notice or insufficient notice.

The NTA also informs Respondent that she "must notify the Immigration Court and the

Department of Homeland Security immediately by using Form EOIR-33 whenever [she]

change[s her] address or telephone number during the course of this proceeding." Id. Despite

this, Respondent, by her own admission, moved from Los Angeles to Seattle approximately

thirteen months after entering the United States and never submitted Form EOIR-33 to the Court.

See Respondent's Motion to Reopen at 9. The Court only learned of Respondent's address

change when she moved to reopen her case seventeen years later. See id. Because Respondent

never notified the Court of her change of address, the Court could not and was not obligated to

mail a NOH to the Seattle address. See INA 239(a)(2)(B); Gomez-Palacios v. Holder, 560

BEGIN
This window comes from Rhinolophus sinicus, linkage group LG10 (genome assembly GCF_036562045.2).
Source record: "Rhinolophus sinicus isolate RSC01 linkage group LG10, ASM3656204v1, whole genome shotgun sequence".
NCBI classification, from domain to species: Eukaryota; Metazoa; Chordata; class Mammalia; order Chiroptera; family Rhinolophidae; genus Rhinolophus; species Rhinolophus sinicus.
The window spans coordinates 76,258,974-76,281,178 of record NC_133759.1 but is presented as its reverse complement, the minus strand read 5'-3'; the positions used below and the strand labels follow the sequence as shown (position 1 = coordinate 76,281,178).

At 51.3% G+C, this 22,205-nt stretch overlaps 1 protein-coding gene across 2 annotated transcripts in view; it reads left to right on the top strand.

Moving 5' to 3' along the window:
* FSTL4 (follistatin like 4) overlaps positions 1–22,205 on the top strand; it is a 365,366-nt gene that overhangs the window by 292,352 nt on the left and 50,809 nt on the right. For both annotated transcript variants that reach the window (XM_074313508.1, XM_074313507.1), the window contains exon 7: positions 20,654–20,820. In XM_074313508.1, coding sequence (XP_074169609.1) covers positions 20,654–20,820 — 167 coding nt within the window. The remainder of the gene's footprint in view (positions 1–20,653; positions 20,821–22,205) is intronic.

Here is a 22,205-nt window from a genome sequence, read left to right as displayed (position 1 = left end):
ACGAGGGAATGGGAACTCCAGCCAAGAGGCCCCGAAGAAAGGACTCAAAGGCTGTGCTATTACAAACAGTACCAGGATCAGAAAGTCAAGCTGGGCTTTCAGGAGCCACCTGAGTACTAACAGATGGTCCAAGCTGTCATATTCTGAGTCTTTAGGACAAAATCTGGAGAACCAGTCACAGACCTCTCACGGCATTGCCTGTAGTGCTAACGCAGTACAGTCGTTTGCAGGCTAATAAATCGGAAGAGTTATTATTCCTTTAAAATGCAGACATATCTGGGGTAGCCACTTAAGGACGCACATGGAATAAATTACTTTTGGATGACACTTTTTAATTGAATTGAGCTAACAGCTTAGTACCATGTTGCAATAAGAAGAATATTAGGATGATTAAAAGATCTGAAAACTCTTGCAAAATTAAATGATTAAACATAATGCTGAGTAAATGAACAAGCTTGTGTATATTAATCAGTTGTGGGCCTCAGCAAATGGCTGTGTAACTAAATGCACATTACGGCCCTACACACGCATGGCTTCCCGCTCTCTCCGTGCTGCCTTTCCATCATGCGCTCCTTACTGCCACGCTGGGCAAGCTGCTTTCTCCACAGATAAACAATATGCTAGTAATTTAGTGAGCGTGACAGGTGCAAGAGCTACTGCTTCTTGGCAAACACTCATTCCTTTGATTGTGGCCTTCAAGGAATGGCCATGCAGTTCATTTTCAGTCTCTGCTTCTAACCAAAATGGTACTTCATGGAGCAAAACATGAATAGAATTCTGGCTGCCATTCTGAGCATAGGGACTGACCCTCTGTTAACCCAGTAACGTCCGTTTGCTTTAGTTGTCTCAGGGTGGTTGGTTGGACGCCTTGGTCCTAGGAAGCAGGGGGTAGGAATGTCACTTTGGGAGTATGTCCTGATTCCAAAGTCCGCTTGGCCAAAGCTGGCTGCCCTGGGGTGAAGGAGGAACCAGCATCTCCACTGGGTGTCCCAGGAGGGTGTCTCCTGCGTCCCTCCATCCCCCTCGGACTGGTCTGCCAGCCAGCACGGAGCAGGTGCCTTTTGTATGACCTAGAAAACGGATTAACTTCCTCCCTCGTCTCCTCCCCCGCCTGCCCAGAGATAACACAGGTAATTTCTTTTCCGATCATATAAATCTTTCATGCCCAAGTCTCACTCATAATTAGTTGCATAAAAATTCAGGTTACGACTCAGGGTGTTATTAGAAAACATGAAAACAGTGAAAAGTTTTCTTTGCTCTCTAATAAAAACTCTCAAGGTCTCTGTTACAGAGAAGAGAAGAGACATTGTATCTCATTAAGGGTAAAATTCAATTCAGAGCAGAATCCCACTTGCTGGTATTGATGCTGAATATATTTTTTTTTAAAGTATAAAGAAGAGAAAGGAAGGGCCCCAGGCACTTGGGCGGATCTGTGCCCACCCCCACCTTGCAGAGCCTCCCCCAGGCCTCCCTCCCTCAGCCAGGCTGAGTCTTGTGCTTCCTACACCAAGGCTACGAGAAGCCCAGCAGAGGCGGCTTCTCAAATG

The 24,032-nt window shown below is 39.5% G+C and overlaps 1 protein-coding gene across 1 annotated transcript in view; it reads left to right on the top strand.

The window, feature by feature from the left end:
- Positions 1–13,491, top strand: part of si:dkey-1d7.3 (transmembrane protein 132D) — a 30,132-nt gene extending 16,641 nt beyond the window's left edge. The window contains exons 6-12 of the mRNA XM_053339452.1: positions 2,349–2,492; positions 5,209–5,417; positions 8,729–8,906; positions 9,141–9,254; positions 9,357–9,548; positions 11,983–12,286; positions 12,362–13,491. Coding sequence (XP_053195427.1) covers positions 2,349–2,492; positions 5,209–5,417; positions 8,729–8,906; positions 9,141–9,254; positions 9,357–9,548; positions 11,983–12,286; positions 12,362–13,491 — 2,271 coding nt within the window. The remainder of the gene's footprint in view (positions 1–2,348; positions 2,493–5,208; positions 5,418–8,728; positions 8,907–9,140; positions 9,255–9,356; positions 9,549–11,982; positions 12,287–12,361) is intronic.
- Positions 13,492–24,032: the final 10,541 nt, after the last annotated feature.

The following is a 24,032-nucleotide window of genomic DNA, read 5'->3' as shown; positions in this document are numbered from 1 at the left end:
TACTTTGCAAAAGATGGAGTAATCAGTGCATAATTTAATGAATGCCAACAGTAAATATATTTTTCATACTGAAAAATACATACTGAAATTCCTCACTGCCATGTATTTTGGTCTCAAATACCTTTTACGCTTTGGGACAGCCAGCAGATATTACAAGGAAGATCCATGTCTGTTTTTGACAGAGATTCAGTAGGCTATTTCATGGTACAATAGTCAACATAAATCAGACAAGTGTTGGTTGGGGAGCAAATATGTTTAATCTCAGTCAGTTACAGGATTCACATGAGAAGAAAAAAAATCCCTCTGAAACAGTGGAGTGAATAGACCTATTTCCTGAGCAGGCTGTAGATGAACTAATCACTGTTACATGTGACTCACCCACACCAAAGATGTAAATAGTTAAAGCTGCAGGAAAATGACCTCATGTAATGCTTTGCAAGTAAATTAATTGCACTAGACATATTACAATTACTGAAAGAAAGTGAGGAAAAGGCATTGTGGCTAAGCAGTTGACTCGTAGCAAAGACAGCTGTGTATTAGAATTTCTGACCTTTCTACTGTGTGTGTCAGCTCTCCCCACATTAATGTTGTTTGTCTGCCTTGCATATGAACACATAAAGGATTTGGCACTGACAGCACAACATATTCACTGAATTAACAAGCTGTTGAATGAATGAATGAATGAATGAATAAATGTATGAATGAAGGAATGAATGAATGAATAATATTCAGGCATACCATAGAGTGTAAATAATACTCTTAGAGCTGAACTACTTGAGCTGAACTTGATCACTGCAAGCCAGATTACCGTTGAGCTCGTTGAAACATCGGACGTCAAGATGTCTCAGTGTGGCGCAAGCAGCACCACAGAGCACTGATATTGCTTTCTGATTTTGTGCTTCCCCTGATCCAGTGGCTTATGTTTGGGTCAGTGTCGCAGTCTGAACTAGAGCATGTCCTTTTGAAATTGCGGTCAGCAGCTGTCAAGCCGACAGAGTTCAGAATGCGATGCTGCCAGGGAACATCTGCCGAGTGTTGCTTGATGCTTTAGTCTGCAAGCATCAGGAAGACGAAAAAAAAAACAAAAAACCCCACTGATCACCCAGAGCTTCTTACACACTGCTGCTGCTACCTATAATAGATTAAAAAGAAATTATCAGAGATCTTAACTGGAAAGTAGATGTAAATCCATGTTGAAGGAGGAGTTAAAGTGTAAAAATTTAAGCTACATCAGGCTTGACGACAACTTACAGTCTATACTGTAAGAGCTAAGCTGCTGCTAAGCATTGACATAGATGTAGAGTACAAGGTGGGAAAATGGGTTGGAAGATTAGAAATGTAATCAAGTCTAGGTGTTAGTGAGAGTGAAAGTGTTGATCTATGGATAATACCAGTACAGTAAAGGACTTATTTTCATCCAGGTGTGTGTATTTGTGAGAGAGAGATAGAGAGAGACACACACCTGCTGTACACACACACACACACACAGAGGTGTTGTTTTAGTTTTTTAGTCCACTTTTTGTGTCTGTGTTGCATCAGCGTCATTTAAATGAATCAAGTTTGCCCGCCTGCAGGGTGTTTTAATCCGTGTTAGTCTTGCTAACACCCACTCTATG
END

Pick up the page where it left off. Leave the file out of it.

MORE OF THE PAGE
F.3d 354, 360-61 (5th Cir. 2009).

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B. Exceptional Circumstances

The term "exceptional circumstances" refers to exceptional circumstances beyond the

respondent's control, such as serious illness, battery or extreme cruelty to the respondent or the

respondent's child or parent, or serious illness or death of the respondent's spouse, child, or

parent. See INA 240(e)(l). In any given case, the Court looks at the totality of circumstances

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to determine whether exceptional circumstances are present. See Matter of W-F-, 21 I&N Dec.

503, 509 (BIA 1996).

An exceptional circumstance that courts have recognized for purposes of rescinding an in

absentia removal order is ineffective assistance of counsel. See Galvez-Vergara v. Gonzalez,

484 F.3d 798, 801-02 (5th Cir. 2007); see also Matter of Grijalva-Barrera, 21 l&N Dec. 472,

473-74 (BIA 1996). While clients are generally bound by the conduct of their attorneys, an

erroneous instruction by counsel that a respondent need not appear at an immigration hearing can